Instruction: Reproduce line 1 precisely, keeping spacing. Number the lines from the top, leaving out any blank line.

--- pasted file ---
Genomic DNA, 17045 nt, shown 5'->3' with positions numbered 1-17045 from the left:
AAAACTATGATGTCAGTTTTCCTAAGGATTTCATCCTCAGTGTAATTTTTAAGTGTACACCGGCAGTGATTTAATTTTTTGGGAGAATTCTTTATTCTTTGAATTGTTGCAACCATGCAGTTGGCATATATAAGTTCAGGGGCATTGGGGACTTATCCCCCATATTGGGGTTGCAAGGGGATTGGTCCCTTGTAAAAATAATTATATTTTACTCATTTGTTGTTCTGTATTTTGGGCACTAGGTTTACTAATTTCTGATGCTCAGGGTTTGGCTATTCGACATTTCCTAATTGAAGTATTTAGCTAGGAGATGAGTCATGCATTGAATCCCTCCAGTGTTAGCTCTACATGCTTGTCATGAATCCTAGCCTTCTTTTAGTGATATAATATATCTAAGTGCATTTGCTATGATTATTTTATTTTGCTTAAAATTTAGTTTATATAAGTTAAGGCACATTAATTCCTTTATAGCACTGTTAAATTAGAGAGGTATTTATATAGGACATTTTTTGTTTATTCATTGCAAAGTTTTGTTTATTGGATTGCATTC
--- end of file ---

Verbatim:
Genomic DNA, 17045 nt, shown 5'->3' with positions numbered 1-17045 from the left: